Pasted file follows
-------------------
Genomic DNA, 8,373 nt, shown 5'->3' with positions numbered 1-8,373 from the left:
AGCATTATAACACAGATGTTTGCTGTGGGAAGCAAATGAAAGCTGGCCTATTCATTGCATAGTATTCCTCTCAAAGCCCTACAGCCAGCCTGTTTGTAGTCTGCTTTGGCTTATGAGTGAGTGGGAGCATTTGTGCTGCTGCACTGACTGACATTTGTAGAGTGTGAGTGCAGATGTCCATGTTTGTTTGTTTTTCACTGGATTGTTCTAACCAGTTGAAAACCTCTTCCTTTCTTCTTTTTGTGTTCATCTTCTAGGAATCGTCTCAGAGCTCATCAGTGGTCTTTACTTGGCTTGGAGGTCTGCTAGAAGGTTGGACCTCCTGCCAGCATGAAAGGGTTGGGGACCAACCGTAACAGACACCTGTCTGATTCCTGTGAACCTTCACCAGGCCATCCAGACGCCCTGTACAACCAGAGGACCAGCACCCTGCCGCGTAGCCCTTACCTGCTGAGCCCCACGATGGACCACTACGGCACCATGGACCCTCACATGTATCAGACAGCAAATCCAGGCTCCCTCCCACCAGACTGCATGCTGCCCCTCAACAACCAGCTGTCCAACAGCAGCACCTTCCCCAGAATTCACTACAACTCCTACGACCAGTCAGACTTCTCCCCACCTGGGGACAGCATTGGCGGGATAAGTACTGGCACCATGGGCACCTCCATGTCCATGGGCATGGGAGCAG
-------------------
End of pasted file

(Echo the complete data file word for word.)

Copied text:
Genomic DNA, 8,373 nt, shown 5'->3' with positions numbered 1-8,373 from the left:
AGCATTATAACACAGATGTTTGCTGTGGGAAGCAAATGAAAGCTGGCCTATTCATTGCATAGTATTCCTCTCAAAGCCCTACAGCCAGCCTGTTTGTAGTCTGCTTTGGCTTATGAGTGAGTGGGAGCATTTGTGCTGCTGCACTGACTGACATTTGTAGAGTGTGAGTGCAGATGTCCATGTTTGTTTGTTTTTCACTGGATTGTTCTAACCAGTTGAAAACCTCTTCCTTTCTTCTTTTTGTGTTCATCTTCTAGGAATCGTCTCAGAGCTCATCAGTGGTCTTTACTTGGCTTGGAGGTCTGCTAGAAGGTTGGACCTCCTGCCAGCATGAAAGGGTTGGGGACCAACCGTAACAGACACCTGTCTGATTCCTGTGAACCTTCACCAGGCCATCCAGACGCCCTGTACAACCAGAGGACCAGCACCCTGCCGCGTAGCCCTTACCTGCTGAGCCCCACGATGGACCACTACGGCACCATGGACCCTCACATGTATCAGACAGCAAATCCAGGCTCCCTCCCACCAGACTGCATGCTGCCCCTCAACAACCAGCTGTCCAACAGCAGCACCTTCCCCAGAATTCACTACAACTCCTACGACCAGTCAGACTTCTCCCCACCTGGGGACAGCATTGGCGGGATAAGTACTGGCACCATGGGCACCTCCATGTCCATGGGCATGGGAGCAG